1987 to 1993 Designed and built special costumes and equipment including a series of unique rotating multi-canvas ‘TriEasels’ for the public performance of New Epoch Art.
1987 to 1995 Developed teaching methods and gave private tuition in New Epoch Art to a succession of students ranging in age from 7 to 70.
1992 Appointed Assessor for the Warrandyte Youth Arts Award, Warrandyte Arts and Education Trust
1997 to 2000 Bachelor of Arts (Multimedia) Victoria University
1997 to Present. Produced a large series of biomechanical drawings in pen and ink.
2001 to Present. Demonstrated the making of Wind Dancer wire sculptures at markets and festivals throughout Eastern Australia
2007 to Present. Settled in Newstead Central Victoria and continued to demonstrate wire sculpture at Wesley Hill Market and Castlemaine Artists’ Market.
2008 Founding member of a Castlemaine Artists’ Co-operative.
1990 ‘New Epoch Art’ INTERACTA: Journal of the Art Teachers Association of Victoria, No 4
GROUP EXHIBITIONS and PERFORMANCE EVENTS with EXTENDED VISION
1989 MONDO SHOWROOMS, Surrey Hills
1990 Peoples Improvisational Theatre Richmond
1991 Lyttleton Gallery
1991 NATIONAL GALLERY OF VICTORIA – gallery society workshops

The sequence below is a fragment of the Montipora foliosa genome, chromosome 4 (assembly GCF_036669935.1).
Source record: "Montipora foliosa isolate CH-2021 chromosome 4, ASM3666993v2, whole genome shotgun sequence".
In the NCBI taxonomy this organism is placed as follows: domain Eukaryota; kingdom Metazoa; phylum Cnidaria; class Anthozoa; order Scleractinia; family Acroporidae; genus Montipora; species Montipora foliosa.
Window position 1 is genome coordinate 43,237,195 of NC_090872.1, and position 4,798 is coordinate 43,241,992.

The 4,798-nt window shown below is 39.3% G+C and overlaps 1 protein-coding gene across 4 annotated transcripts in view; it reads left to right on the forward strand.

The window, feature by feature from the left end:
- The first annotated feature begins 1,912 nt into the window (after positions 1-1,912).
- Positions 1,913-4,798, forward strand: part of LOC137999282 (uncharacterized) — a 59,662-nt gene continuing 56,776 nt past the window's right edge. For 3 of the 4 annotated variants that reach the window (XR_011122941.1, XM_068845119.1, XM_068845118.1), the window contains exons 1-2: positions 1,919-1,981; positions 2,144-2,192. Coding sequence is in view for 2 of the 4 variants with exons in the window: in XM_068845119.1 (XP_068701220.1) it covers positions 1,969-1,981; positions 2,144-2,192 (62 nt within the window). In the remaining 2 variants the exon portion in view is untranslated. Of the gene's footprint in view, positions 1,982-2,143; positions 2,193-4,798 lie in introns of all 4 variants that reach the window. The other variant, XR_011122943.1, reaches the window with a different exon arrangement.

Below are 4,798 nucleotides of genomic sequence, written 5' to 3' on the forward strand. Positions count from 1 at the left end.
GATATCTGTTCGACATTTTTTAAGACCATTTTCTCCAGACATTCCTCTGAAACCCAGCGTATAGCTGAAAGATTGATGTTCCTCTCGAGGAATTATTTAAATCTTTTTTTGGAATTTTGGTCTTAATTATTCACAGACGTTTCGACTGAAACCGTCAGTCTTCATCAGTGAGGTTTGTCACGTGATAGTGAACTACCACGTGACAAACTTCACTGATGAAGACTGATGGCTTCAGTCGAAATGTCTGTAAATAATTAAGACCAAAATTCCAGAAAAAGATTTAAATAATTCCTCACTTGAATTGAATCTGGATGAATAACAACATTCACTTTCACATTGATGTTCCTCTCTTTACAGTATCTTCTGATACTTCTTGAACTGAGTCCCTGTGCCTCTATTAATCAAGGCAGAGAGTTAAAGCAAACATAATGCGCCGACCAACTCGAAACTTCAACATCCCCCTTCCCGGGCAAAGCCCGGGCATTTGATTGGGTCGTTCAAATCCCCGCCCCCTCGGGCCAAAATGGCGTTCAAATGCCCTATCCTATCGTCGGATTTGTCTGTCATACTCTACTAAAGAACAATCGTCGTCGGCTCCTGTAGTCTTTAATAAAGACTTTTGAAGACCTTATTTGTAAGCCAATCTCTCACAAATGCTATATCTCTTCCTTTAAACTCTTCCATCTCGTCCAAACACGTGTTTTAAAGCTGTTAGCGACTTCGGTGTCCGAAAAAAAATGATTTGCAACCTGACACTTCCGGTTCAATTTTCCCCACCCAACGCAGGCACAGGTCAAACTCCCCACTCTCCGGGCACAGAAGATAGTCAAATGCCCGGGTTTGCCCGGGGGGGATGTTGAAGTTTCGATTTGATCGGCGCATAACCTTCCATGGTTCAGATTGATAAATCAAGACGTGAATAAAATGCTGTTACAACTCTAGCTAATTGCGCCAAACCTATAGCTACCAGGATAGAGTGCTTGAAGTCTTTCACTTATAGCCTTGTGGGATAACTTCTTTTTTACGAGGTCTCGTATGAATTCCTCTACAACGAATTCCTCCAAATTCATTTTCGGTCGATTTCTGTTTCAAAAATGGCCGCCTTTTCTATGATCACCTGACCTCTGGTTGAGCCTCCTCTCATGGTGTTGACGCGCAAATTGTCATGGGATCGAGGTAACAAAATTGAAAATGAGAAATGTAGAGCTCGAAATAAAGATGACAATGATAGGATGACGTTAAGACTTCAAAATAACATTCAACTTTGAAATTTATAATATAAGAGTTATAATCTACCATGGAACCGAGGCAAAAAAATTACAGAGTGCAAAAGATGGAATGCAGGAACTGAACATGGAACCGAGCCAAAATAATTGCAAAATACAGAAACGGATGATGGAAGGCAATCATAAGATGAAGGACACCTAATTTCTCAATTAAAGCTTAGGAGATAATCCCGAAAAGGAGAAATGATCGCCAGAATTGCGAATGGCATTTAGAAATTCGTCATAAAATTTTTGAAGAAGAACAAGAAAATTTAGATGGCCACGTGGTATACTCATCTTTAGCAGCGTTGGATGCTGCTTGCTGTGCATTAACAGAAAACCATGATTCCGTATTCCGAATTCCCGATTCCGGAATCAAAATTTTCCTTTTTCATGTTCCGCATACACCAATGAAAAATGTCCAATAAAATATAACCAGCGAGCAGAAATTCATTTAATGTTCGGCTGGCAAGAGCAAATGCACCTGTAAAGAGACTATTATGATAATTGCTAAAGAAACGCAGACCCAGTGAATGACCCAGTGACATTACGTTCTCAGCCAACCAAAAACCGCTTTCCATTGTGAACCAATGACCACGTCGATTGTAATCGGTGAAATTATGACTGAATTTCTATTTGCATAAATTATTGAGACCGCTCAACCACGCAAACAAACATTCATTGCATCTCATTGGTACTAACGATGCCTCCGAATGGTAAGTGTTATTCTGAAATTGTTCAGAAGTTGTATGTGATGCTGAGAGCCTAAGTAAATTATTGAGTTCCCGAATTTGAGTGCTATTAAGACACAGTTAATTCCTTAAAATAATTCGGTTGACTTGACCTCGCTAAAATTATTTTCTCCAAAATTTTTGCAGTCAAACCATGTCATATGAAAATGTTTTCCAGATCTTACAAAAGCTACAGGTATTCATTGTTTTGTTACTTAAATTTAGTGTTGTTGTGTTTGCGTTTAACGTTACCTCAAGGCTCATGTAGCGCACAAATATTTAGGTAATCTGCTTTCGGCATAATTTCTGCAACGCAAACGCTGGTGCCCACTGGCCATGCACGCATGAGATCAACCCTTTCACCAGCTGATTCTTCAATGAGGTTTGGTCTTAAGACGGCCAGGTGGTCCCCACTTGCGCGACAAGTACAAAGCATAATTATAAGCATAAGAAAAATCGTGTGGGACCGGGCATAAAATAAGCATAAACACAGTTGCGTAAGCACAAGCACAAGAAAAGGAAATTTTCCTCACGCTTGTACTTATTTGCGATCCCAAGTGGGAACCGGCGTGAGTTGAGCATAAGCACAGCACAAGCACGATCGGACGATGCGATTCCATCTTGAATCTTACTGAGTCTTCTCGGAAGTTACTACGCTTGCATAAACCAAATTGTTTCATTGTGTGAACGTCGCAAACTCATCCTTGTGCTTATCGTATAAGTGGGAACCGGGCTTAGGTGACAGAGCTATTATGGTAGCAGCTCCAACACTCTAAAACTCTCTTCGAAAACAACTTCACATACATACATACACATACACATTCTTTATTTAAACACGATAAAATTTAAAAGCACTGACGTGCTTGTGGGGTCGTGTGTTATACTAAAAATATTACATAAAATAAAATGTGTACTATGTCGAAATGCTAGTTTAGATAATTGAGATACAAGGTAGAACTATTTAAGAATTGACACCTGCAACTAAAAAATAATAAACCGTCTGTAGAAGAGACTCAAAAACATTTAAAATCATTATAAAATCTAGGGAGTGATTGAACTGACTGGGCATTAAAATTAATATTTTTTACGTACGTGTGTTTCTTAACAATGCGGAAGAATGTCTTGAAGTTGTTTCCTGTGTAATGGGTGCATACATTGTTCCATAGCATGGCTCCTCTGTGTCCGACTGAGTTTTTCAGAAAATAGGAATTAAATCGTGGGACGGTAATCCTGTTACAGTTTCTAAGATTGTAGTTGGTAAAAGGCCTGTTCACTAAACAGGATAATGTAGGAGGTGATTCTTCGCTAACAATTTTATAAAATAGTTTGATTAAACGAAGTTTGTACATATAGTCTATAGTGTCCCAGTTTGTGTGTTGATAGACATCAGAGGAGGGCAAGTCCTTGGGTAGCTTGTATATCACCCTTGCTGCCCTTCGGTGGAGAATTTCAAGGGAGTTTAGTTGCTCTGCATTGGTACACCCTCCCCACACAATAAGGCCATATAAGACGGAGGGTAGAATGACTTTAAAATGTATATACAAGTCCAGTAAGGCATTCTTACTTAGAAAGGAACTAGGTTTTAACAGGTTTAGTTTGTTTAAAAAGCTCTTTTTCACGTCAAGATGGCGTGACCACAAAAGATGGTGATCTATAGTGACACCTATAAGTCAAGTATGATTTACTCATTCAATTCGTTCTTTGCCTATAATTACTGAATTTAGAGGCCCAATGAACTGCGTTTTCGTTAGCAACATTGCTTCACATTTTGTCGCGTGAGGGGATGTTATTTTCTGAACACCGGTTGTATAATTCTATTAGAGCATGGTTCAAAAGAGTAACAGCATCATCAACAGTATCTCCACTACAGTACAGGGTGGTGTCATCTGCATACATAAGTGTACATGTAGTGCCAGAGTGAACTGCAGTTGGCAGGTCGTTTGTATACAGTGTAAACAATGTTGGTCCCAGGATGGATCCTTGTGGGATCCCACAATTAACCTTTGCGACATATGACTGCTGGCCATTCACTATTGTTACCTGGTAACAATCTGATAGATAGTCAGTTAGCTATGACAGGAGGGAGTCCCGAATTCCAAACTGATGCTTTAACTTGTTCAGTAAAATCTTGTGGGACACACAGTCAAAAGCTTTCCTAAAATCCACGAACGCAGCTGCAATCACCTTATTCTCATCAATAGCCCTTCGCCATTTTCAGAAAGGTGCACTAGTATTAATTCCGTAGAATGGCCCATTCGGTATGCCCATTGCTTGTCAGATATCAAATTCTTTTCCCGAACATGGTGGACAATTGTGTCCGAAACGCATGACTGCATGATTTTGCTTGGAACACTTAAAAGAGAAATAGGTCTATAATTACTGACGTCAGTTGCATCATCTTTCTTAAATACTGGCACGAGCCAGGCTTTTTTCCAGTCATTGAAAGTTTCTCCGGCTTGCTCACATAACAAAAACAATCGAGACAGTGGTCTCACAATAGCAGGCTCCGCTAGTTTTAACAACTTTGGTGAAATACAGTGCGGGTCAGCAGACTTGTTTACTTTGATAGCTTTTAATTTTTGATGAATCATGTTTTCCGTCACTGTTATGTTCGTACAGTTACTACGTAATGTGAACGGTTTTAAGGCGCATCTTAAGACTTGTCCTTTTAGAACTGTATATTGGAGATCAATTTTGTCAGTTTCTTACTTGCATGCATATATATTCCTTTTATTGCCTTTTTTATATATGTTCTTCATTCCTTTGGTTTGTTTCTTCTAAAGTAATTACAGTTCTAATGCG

1991 HEIDE PARK AND GALLERY – 10th Anniversary celebrations
1992 NATIONAL GALLERY OF VICTORIA – Hidden Imagination Festival
1992 No Vacancy Installation, Collins St
1992 NATIONAL GALLERY OF VICTORIA Next Wave Festival
1992 NEA Experience One: Canterbury Studios
1992 Melbourne Fringe Festival
1993 NEA Experience Two: Canterbury Studios
1993 A.R.T. (artroundtown) Performance and Installation, Collins St.
1999 Group Exhibition at Victoria University Student Village
2001 to 2003 Regular WireTaming demonstrations throughout central Victorian markets and festivals.
2004 to 2006 Study tour of northern NSW and southern Queensland. Continued demonstrating Wind Dancer wire sculptures at markets and festivals on the road.
2006 Exhibition of sculpture and drawings Tenterfield NSW
2008 Artanica Mt Macedon Horticultural Society
2009 Castlemaine Artists’ Co-operative exhibition Castlemaine Fringe Festival
2009 ‘TECTONICS’ (Jewelery) Castlemaine Market Building
2009 Artanica Mt Macedon Horticultural Society
2009 Whitehorse Cottage Studio & Garden